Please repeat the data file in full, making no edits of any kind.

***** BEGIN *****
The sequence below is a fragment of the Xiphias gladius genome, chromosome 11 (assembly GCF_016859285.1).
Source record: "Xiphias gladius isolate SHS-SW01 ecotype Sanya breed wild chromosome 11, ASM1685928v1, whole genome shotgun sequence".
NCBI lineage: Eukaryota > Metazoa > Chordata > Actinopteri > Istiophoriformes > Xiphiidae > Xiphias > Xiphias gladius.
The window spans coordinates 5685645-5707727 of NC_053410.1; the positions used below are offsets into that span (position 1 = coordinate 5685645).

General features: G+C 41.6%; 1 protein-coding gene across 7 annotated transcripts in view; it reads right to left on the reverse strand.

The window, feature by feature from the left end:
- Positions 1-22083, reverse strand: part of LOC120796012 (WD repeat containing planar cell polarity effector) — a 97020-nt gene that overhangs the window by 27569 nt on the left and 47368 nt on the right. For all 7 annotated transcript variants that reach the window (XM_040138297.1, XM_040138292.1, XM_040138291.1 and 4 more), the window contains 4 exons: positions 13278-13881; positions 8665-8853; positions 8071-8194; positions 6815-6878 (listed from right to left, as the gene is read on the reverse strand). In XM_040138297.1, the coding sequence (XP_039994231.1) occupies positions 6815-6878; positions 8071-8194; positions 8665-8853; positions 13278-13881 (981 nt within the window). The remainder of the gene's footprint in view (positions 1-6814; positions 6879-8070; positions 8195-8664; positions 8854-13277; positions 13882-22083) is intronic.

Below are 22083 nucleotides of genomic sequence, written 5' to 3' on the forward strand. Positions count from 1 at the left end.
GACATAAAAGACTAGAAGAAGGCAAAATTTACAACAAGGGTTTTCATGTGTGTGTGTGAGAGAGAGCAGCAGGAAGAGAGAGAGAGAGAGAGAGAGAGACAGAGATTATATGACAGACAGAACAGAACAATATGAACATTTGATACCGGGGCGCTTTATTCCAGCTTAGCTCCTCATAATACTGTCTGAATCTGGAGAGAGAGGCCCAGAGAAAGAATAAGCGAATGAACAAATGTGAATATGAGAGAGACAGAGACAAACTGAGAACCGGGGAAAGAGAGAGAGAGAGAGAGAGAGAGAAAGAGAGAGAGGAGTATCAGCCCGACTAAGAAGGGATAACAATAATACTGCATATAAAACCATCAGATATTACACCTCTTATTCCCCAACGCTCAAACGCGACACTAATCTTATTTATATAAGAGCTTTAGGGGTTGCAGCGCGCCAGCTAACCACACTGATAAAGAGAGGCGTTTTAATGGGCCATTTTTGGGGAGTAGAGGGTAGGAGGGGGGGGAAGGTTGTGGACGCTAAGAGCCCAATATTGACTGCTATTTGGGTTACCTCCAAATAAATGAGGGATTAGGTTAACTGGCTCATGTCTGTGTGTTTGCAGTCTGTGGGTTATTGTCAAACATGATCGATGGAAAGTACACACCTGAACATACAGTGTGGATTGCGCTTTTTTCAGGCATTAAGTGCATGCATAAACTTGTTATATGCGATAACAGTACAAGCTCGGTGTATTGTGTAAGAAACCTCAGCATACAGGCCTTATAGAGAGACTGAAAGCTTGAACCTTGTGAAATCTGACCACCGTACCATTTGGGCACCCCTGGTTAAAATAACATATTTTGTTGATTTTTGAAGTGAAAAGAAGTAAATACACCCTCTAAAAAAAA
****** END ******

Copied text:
The sequence below is a fragment of the Xiphias gladius genome, chromosome 11 (assembly GCF_016859285.1).
Source record: "Xiphias gladius isolate SHS-SW01 ecotype Sanya breed wild chromosome 11, ASM1685928v1, whole genome shotgun sequence".
NCBI lineage: Eukaryota > Metazoa > Chordata > Actinopteri > Istiophoriformes > Xiphiidae > Xiphias > Xiphias gladius.
The window spans coordinates 5685645-5707727 of NC_053410.1; the positions used below are offsets into that span (position 1 = coordinate 5685645).

General features: G+C 41.6%; 1 protein-coding gene across 7 annotated transcripts in view; it reads right to left on the reverse strand.

The window, feature by feature from the left end:
- Positions 1-22083, reverse strand: part of LOC120796012 (WD repeat containing planar cell polarity effector) — a 97020-nt gene that overhangs the window by 27569 nt on the left and 47368 nt on the right. For all 7 annotated transcript variants that reach the window (XM_040138297.1, XM_040138292.1, XM_040138291.1 and 4 more), the window contains 4 exons: positions 13278-13881; positions 8665-8853; positions 8071-8194; positions 6815-6878 (listed from right to left, as the gene is read on the reverse strand). In XM_040138297.1, the coding sequence (XP_039994231.1) occupies positions 6815-6878; positions 8071-8194; positions 8665-8853; positions 13278-13881 (981 nt within the window). The remainder of the gene's footprint in view (positions 1-6814; positions 6879-8070; positions 8195-8664; positions 8854-13277; positions 13882-22083) is intronic.

Below are 22083 nucleotides of genomic sequence, written 5' to 3' on the forward strand. Positions count from 1 at the left end.
GACATAAAAGACTAGAAGAAGGCAAAATTTACAACAAGGGTTTTCATGTGTGTGTGTGAGAGAGAGCAGCAGGAAGAGAGAGAGAGAGAGAGAGAGAGACAGAGATTATATGACAGACAGAACAGAACAATATGAACATTTGATACCGGGGCGCTTTATTCCAGCTTAGCTCCTCATAATACTGTCTGAATCTGGAGAGAGAGGCCCAGAGAAAGAATAAGCGAATGAACAAATGTGAATATGAGAGAGACAGAGACAAACTGAGAACCGGGGAAAGAGAGAGAGAGAGAGAGAGAGAGAAAGAGAGAGAGGAGTATCAGCCCGACTAAGAAGGGATAACAATAATACTGCATATAAAACCATCAGATATTACACCTCTTATTCCCCAACGCTCAAACGCGACACTAATCTTATTTATATAAGAGCTTTAGGGGTTGCAGCGCGCCAGCTAACCACACTGATAAAGAGAGGCGTTTTAATGGGCCATTTTTGGGGAGTAGAGGGTAGGAGGGGGGGGAAGGTTGTGGACGCTAAGAGCCCAATATTGACTGCTATTTGGGTTACCTCCAAATAAATGAGGGATTAGGTTAACTGGCTCATGTCTGTGTGTTTGCAGTCTGTGGGTTATTGTCAAACATGATCGATGGAAAGTACACACCTGAACATACAGTGTGGATTGCGCTTTTTTCAGGCATTAAGTGCATGCATAAACTTGTTATATGCGATAACAGTACAAGCTCGGTGTATTGTGTAAGAAACCTCAGCATACAGGCCTTATAGAGAGACTGAAAGCTTGAACCTTGTGAAATCTGACCACCGTACCATTTGGGCACCCCTGGTTAAAATAACATATTTTGTTGATTTTTGAAGTGAAAAGAAGTAAATACACCCTCTAAAAAAAA